House Republicans’ rabid hatred of Obama reached new heights this month. Since they can’t express their rage the way they would like to, they transfer it to a Republican health-care proposal named after Obama. They tried to repeal Obamacare for a 41st time and then passed a spending bill conditioned on defunding the program.
Sen. Richard Burr, R-N.C., said that was the dumbest idea he’d ever heard of, because, well, they can’t defund Obamacare, an assessment Sen. Tom Coburn, R-Okla., shares. But then, they are not talking here about the top of the gene pool.
Sen. Jim Risch, Republican of Idaho, added: “There isn’t anybody that thinks that Obamacare is going to get defunded. It cannot happen.” He added, “It is as impossible as anything can possibly be in Washington, D.C.” The Senate is not going to pass it and the president would veto it in any case.
Speaker John Boehner nonetheless termed the vote a victory for the American people. That makes about as much sense as Rep. Ted Yoho, R-Fla., comparing the GOP’s fiscal lunacy to Rosa Parks, Lech Walesa, and Martin Luther King.
Eric Cantor, the majority leader, is apparently also having delusions: he believes someone has to protect middle-class families from Obamacare’s “horrific effects,” you know, like having health-care benefits similar to Cantor’s. An HHS report published by USA Today shows that 6.4 million Americans will be able to buy insurance at $100 or less a month through the new health exchanges because of tax subsidies.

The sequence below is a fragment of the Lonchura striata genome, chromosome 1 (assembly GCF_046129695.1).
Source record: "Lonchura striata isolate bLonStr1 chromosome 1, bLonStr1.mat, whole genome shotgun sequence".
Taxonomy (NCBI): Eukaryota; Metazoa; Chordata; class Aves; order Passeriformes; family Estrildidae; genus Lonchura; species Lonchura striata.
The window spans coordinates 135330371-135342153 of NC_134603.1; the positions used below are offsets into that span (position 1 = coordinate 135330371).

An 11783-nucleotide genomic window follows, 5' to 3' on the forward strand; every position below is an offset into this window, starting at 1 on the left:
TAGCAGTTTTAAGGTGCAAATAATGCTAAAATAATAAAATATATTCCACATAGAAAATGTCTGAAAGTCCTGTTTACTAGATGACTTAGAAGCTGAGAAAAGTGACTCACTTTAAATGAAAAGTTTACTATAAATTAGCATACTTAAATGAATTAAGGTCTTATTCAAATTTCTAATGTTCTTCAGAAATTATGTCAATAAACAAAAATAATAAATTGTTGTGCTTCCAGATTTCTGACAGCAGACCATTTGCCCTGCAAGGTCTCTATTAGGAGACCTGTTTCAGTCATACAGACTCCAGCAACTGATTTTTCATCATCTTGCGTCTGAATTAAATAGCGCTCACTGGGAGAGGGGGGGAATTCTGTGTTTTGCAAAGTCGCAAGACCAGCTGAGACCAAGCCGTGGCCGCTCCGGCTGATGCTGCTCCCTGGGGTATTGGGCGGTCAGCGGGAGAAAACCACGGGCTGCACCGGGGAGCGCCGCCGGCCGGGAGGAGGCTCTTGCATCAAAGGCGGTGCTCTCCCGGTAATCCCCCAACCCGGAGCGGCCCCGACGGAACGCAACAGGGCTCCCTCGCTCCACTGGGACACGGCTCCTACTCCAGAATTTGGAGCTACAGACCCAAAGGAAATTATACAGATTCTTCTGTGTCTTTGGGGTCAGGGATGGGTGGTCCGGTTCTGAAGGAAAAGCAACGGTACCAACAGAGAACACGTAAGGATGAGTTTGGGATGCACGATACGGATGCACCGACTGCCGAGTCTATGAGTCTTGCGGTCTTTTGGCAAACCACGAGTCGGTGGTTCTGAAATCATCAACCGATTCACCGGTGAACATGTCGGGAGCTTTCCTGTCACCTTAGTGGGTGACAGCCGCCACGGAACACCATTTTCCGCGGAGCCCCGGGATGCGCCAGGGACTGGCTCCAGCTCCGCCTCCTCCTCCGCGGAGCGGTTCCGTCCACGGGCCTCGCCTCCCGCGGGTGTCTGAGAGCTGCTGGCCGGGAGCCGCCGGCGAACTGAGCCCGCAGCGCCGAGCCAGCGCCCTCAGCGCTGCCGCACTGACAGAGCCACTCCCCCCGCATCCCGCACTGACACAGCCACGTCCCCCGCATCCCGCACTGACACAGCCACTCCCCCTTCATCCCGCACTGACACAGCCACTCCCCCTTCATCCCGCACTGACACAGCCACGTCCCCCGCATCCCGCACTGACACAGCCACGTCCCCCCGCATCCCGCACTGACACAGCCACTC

The Republican theology is that Obamacare is extremely unpopular: a recent poll found that 43 percent of Americans favored the law and 54 percent opposed it. But all such polls find that 16 percent or so believe the law doesn’t go far enough. In other words, about 59 percent of Americans support the law or something even more far-reaching. You won’t find that in any Republican talking points.